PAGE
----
It’s a long drive from Great Basin National Park to Mono Lake, and, unless you’re lucky enough to be the passenger who can doze off regularly, you try hard to find something interesting to keep yourself from dozing off while staring at 50 miles of highway stretching straight into the distance. I focused on the mountain ranges and rugged rock formations which often struck me as beautiful and gave me an occasional reason to stop, stretch my legs and grab a quick shot. Unfortunately, with so many miles to cover I didn’t feel I had time to actually take a side trip and explore some of the mountain ranges I saw.
If the new Bad Elf that I had received just before I left on the trip hadn’t been defective, I might have recorded the GPS of this shot and been able to remember more precisely where it was taken, though the time stamp indicates it was probably close to the Nevada-California border. There was a whole series of structures like this, a formation I don’t recall having ever seen before.
Of course, it is easier to see rock formations in Nevada and Eastern California than it is in the Pacific Northwest because they aren’t hidden by dense forests. I’ve been surprised by huge boulders while hiking Mt. Rainier, boulders I would never have seen from the road.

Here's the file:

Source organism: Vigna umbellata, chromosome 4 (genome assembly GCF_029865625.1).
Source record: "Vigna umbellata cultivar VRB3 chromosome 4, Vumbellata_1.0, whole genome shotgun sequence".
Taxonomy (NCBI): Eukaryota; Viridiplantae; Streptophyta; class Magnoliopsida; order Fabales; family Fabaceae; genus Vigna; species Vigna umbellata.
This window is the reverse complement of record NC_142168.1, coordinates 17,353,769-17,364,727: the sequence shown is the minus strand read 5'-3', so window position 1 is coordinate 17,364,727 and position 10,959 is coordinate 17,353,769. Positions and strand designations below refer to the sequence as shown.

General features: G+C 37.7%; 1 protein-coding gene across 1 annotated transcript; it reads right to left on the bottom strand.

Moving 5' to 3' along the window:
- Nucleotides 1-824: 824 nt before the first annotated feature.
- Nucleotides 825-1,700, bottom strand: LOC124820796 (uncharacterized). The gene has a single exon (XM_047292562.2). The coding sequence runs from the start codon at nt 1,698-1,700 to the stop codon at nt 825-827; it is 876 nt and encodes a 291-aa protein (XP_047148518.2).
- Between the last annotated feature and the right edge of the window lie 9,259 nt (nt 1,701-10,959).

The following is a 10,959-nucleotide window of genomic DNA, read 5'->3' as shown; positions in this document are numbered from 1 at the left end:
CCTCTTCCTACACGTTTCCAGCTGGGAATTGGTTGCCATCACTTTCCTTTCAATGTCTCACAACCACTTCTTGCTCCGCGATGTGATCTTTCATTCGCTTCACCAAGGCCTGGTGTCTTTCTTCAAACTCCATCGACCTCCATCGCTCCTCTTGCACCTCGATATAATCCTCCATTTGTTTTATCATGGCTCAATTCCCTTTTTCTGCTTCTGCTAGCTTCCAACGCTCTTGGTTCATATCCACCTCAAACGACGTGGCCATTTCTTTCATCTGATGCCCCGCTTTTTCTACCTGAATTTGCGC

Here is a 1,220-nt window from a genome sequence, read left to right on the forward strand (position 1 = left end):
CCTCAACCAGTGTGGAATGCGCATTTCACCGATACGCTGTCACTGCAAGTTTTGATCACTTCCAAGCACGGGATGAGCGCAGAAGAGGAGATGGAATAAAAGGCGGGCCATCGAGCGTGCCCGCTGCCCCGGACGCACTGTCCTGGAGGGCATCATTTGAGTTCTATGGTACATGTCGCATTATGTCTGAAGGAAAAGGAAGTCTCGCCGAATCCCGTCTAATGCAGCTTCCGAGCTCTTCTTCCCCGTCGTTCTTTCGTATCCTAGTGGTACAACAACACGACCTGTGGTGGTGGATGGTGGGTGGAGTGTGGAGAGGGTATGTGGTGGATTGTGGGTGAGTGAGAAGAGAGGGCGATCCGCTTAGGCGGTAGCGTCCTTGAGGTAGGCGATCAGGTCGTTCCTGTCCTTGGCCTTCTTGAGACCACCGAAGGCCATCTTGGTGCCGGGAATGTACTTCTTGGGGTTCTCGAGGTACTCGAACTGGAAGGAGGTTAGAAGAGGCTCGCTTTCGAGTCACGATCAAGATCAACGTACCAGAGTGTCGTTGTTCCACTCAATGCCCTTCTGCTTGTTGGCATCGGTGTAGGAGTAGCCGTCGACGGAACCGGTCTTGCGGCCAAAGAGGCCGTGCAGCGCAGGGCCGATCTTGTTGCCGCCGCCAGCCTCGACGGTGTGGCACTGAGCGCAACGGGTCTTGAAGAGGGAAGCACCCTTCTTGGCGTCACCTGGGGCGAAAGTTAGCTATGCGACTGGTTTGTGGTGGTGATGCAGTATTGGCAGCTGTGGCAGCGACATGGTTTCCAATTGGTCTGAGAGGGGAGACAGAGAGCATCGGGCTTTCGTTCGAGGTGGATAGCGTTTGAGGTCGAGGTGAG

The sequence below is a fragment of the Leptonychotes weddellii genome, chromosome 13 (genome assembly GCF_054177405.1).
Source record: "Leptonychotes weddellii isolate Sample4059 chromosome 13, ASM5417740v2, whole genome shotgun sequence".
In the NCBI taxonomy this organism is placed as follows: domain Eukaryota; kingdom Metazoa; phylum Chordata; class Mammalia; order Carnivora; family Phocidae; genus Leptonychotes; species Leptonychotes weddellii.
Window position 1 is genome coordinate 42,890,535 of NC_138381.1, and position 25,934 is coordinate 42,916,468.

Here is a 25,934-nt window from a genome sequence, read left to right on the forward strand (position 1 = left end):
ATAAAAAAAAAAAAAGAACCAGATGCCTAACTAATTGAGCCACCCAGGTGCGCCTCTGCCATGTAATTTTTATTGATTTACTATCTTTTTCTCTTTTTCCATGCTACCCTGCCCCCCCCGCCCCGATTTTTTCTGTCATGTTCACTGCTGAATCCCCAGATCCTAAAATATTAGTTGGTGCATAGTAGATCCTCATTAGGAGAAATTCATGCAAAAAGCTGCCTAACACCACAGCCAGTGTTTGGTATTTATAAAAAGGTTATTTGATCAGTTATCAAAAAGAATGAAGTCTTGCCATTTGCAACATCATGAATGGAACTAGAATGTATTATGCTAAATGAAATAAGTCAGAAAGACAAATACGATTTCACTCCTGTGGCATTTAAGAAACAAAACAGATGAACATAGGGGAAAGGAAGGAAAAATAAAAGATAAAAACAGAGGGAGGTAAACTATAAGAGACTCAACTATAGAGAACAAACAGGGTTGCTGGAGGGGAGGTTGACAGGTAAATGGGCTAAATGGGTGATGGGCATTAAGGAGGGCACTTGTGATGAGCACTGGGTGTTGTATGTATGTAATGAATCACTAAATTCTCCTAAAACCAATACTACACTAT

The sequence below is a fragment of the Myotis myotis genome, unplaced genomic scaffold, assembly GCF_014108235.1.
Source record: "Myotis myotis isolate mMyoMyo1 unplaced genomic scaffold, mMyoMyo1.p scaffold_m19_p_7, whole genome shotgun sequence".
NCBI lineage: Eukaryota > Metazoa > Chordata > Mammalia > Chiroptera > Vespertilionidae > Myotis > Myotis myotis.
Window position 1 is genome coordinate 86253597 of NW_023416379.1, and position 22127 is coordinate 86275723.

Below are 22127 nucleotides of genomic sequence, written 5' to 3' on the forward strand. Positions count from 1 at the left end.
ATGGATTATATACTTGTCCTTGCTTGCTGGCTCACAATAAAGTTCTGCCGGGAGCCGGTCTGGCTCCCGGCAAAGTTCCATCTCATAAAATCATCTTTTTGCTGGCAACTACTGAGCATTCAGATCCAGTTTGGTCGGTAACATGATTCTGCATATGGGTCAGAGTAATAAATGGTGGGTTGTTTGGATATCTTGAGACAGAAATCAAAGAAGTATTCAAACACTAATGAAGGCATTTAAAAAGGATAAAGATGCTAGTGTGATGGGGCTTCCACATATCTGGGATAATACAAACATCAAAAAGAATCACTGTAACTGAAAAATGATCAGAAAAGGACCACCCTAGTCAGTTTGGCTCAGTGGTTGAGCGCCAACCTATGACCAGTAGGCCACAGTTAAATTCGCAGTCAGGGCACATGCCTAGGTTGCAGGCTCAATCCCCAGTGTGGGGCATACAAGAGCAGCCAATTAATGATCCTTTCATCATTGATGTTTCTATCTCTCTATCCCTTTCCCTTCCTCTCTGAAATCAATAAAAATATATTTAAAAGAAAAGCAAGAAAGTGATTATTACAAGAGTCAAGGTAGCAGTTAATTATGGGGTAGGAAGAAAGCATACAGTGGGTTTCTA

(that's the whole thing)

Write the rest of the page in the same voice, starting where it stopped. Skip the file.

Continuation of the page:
As it turned out, the rock formations were an interesting prelude to the Tufa Towers that I saw at Mono Lake. The mysterious Tufa structures were almost as fascinating as the caves we had seen earlier at Great Basin National Park, and at times looked somewhat similar, at least to me.
It was past six when we arrived at Mono Lake, and although the sun was quite low on the horizon, I didn’t think we could wait until sunset to find a campground so I took these shots a little earlier than I really wanted to, especially having seen so many beautiful sunset shots taken at Mono Lake.
That said, I still love the various blues in this shot,
and the low sun gives a richer color to the Tufa Towers than I saw the next day in full daylight, particularly in this shot of Tufa Towers in the middle of the lake, where they almost seem to glow.
I’ve never seen anything quite like these, though apparently this is not the only place they are found. They are striking,
though I’m still not sure I would call them beautiful.
Perhaps the most striking thing about them is that they can only be formed under water. Those on the shoreline reveal just how far the lake has receded in recent years.
Los Angeles has diverted much of the water that used to flow into Mono Lake. The condition would probably be even worse but a judge mandated several years ago that the water levels must be raised back to a prescribed level in the next few years (though it’s not clear how the current drought might affect that ruling.) There were stakes at various distances from the current lake marking the depth of the lake at different times in the past. It was a real reminder of just how precious, and how precarious, our water supply really is.